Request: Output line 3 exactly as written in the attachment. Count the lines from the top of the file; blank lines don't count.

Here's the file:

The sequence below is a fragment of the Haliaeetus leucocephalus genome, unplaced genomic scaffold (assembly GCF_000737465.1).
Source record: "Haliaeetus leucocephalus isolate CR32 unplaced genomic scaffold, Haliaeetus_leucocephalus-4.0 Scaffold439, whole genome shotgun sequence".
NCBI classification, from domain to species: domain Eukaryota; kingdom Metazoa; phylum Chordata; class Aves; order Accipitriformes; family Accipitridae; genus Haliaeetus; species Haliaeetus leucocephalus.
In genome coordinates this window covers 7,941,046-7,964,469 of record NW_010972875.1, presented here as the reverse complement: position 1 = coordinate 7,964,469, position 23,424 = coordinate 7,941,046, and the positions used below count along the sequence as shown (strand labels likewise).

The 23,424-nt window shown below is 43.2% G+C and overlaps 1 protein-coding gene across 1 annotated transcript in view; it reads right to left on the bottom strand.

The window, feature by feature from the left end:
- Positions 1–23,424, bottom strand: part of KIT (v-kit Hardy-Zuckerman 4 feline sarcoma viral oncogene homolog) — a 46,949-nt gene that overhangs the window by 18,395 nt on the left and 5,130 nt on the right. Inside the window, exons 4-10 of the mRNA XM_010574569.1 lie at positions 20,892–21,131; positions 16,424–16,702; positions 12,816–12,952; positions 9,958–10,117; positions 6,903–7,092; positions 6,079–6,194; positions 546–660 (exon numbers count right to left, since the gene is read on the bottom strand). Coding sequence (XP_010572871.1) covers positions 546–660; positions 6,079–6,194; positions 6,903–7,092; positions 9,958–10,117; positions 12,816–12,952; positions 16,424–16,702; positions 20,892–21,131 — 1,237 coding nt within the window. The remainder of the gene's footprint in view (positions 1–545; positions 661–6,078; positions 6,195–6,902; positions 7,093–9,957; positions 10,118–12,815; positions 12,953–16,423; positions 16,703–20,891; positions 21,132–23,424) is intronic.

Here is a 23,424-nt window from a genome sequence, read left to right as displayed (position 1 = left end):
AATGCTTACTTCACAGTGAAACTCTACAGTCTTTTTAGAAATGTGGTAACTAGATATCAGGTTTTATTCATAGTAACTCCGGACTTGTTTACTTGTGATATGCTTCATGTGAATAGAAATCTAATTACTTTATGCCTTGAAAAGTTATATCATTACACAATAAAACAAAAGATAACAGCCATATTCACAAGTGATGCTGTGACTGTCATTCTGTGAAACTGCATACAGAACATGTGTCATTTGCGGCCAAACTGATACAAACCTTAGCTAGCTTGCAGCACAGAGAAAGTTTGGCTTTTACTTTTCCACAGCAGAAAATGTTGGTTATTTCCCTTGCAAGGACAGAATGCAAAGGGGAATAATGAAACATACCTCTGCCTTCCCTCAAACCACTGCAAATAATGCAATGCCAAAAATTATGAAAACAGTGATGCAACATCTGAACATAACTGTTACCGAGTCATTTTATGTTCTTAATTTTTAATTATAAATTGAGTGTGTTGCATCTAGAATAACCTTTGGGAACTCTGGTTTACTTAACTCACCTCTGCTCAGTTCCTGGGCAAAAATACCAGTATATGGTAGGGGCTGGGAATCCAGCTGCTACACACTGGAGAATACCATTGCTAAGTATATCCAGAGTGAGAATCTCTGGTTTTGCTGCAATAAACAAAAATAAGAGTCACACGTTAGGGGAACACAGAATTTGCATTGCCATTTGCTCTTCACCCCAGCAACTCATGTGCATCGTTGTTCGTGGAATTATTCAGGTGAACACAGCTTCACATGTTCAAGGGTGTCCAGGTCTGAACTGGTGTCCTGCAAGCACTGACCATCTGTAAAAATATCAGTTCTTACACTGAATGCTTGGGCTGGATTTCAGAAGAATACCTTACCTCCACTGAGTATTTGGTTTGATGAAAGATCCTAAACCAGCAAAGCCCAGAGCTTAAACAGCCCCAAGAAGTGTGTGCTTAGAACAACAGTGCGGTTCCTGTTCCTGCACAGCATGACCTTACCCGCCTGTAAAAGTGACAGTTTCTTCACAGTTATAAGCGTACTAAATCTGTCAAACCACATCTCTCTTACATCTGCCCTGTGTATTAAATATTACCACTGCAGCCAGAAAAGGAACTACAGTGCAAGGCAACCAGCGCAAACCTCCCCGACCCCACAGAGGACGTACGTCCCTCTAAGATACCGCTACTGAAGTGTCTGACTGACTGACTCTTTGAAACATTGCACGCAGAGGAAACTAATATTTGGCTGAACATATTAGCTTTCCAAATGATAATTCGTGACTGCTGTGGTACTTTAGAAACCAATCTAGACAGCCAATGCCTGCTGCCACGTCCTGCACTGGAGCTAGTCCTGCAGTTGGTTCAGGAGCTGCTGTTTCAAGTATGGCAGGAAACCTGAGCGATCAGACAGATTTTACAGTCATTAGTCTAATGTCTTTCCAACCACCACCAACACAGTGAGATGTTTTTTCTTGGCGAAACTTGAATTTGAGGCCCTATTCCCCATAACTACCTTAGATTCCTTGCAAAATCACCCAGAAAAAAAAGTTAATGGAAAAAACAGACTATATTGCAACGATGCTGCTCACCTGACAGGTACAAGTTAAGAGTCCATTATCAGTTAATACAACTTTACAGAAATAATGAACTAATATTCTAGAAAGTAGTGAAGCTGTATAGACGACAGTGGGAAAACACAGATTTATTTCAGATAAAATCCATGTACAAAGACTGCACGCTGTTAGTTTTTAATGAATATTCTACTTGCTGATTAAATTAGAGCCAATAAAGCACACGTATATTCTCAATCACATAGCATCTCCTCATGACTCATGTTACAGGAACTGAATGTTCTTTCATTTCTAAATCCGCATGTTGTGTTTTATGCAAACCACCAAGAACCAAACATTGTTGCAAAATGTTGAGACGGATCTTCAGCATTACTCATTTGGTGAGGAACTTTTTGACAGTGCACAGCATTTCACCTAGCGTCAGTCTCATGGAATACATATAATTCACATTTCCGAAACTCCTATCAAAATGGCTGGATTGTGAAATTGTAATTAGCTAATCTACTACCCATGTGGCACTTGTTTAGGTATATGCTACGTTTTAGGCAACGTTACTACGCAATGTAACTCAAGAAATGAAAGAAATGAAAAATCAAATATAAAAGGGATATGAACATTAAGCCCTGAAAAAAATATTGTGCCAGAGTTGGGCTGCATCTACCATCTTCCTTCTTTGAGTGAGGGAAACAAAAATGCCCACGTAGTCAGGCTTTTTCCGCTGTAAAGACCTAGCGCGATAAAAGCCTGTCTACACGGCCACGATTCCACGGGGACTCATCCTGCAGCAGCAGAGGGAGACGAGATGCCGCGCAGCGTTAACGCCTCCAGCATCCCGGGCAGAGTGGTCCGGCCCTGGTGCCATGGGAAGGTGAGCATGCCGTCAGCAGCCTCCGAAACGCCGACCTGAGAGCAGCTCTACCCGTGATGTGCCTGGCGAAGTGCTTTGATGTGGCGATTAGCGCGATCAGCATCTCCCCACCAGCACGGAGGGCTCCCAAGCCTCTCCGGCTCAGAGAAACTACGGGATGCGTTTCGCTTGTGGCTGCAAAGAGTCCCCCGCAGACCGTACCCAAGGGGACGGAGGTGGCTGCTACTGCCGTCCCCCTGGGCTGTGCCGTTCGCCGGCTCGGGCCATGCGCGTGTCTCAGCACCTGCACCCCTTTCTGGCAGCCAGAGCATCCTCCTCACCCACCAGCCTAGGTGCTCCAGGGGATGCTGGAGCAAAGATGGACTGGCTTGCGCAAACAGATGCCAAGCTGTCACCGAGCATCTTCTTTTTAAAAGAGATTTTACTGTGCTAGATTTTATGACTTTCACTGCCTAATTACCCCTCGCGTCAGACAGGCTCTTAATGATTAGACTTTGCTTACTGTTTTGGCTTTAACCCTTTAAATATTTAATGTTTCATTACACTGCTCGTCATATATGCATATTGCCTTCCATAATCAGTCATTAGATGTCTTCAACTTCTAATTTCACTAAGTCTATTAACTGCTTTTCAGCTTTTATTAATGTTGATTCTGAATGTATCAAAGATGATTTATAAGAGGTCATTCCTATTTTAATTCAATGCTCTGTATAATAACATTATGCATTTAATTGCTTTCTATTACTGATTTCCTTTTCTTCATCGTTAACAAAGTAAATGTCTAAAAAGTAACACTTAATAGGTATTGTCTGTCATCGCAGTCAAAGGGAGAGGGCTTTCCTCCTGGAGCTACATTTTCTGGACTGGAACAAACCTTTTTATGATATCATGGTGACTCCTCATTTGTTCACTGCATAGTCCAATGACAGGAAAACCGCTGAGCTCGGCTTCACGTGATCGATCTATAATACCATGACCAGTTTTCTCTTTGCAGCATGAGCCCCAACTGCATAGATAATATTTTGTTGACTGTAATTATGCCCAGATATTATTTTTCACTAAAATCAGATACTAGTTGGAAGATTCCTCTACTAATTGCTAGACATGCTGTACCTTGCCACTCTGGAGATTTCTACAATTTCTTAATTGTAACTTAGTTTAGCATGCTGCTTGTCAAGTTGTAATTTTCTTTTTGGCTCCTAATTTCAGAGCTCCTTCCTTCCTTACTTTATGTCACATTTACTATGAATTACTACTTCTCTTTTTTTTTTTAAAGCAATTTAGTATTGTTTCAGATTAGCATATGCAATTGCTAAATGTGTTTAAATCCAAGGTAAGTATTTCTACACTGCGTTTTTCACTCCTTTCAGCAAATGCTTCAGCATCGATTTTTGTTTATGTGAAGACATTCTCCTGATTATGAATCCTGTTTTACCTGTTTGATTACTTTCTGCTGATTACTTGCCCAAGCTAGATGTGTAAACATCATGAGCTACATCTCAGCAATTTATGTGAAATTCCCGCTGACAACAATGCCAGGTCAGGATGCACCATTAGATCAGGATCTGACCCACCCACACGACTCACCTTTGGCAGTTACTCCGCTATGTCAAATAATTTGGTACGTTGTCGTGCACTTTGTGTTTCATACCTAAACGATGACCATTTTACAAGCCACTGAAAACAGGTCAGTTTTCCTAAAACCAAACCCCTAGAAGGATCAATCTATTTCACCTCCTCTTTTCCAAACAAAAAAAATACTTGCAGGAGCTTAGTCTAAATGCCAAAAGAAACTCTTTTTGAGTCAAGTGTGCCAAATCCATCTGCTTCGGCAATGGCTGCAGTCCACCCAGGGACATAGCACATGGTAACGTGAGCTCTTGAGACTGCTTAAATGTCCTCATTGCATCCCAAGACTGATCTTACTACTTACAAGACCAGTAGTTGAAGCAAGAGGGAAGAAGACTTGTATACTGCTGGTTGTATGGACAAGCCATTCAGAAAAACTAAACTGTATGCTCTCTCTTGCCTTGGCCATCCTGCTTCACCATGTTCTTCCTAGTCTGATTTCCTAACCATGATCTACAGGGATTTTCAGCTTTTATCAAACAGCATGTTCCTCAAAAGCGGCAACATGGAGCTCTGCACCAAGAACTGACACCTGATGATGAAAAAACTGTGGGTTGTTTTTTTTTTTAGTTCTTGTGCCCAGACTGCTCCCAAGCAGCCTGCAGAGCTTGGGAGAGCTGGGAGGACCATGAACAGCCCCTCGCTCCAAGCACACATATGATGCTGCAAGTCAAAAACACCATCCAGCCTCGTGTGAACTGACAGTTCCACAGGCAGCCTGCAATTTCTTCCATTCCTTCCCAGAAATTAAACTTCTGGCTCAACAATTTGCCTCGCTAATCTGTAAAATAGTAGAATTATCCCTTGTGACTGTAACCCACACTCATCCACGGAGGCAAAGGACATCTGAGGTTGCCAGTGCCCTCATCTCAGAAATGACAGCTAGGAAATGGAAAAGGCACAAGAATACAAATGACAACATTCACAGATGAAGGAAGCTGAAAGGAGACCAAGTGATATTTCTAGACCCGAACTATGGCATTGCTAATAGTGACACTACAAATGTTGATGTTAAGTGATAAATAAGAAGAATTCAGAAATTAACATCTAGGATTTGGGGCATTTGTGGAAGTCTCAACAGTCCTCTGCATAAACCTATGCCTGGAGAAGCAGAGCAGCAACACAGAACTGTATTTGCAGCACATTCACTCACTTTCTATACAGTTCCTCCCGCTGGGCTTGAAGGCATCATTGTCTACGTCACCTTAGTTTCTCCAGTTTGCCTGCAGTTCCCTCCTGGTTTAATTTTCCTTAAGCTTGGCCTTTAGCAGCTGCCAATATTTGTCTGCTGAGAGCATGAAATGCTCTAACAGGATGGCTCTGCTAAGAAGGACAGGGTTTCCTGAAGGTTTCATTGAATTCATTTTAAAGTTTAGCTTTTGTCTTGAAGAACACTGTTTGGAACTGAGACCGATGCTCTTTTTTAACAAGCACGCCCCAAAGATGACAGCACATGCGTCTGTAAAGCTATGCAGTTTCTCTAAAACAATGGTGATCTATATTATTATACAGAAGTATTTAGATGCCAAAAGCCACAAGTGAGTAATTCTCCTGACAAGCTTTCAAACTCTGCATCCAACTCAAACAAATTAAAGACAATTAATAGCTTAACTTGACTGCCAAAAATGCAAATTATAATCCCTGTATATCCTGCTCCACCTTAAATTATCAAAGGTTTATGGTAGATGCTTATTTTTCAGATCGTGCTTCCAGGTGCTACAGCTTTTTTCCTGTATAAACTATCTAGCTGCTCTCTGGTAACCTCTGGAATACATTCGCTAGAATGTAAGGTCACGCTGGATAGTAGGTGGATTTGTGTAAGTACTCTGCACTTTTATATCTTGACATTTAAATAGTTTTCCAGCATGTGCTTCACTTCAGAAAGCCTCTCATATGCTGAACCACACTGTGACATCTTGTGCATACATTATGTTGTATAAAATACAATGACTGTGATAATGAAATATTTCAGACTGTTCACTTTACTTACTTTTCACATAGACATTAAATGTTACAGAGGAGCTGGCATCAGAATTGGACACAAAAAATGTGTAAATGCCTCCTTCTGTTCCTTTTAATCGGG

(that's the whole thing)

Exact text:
NCBI classification, from domain to species: domain Eukaryota; kingdom Metazoa; phylum Chordata; class Aves; order Accipitriformes; family Accipitridae; genus Haliaeetus; species Haliaeetus leucocephalus.